Portrait of Gracie and Stephen #1

How to paint a portrait of a couple in watercolor and ink

Karen painting Gracie and Stephen

Karen painting Gracie and Stephen

Painting a portrait of two people is fun and challenging. Gracie and Stephen are the ideal couple to sit for a portrait. They are young adults whose easy-going, joie de vivre personalities are exciting to capture in a painting.

It goes without saying that you really want to capture a reasonably accurate likeness of your subjects. I always begin the underlying structure in pencil; it’s the most critical part of the process. First, determine where your subjects fit on the page, then lightly sketch lines to show the angles of the shoulders, top of the head, jawlines, arms, noses, etc. Then sketch in the volume of the body, neck chest and arms. Make very light marks to indicate the location of the eyes nose and mouth.

The underdrawing should look rough – it is merely a framework for painting. If it looks remotely like a finished piece, you have over-drawn this step. I erase the sketch to where the marks are barely visible, and then I’m ready to paint.

Posing for a portrait should be a pleasant experience, so I make sure that my subjects are comfortable. Gracie and Stephen were surrounded by soft pillows and comforters to support their necks, backs, arms, legs, and feet. Low-key music by ‘Air’ played in the background. Once the pose was set, I took a photo with my phone to be used for helping them get back into position.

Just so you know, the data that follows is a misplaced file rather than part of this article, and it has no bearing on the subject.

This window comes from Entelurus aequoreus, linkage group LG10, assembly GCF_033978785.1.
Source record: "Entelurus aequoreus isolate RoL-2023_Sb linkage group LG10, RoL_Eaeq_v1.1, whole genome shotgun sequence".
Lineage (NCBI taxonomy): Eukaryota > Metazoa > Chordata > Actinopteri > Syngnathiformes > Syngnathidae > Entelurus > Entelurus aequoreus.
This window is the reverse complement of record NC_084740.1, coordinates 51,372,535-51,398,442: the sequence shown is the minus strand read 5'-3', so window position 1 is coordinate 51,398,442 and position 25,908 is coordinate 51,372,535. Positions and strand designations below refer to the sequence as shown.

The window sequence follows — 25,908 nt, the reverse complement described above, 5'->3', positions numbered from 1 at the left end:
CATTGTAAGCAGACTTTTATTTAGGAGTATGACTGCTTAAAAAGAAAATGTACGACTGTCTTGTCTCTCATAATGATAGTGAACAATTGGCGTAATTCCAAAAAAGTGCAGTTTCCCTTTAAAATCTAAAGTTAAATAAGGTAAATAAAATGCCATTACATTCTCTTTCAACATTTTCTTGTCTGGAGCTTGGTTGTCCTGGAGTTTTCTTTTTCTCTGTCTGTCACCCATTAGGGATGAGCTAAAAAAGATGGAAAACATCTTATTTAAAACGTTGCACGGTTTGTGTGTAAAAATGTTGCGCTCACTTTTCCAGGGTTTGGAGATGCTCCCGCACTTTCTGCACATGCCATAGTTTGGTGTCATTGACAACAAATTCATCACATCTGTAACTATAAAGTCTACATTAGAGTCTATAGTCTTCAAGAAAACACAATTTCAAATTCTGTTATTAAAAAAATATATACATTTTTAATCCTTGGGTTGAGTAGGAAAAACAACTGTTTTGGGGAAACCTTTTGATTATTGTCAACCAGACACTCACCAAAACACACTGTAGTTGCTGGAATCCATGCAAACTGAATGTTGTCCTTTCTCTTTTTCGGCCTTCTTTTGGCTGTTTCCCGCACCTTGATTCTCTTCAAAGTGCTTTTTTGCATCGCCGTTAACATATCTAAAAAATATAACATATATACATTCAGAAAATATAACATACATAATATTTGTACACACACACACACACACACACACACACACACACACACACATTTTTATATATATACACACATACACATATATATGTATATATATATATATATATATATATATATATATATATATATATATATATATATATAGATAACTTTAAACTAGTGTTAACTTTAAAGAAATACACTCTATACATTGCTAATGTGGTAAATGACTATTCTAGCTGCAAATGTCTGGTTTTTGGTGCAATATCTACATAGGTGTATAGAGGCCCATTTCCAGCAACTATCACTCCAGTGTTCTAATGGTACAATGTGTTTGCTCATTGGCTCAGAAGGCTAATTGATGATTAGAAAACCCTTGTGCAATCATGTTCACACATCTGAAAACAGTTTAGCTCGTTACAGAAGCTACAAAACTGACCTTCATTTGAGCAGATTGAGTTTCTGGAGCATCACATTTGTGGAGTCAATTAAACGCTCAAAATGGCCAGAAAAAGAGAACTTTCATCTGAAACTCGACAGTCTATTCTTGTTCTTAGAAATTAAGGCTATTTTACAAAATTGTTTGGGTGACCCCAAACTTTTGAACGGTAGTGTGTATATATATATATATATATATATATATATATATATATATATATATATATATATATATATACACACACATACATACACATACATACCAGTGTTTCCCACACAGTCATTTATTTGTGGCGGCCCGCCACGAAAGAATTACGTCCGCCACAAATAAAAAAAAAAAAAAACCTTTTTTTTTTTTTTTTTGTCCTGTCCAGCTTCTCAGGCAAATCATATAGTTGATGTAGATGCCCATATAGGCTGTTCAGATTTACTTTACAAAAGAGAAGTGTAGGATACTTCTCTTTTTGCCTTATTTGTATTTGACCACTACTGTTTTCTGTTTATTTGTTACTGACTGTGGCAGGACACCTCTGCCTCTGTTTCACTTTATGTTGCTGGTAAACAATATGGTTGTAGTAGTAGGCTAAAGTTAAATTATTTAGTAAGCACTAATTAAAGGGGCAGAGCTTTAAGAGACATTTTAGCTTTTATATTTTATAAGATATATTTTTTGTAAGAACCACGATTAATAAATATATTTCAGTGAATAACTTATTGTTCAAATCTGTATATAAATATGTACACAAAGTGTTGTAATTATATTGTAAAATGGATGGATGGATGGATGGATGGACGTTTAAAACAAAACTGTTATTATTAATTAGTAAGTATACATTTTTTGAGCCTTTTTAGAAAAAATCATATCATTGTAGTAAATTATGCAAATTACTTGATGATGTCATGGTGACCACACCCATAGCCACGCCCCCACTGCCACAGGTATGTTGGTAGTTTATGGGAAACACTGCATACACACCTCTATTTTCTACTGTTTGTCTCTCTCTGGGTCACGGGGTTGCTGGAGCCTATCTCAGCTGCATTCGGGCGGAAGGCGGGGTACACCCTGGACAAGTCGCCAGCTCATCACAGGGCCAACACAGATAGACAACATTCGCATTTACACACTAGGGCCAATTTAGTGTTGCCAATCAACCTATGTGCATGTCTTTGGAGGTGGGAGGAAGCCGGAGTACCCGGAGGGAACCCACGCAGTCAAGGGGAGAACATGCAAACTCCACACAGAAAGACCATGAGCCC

Gracie and Stephen

Gracie and Stephen

I set a timer in 10 minute increments for stretch breaks; sometimes they took them, sometimes they went for 20 minutes before breaking and having some chips and soda. Actual posing time for this painting was about an hour and 10 minutes.

When I began adding the watercolor, I started with  a mid-value skin tone, working on both subjects. It’s really important to work the painting as a whole rather than finish one person, then the other. After getting some color on the paper, I began to add the ink. At that point, I was back and forth – color, ink, color, ink.

My portraits are light and airy, not formal, so it’s important to me to keep those qualities by not over-working the painting. I’d rather capture an essence of someone than go for a photographic likeness. Thanks to Gracie and Stephen for being such delightful subjects!


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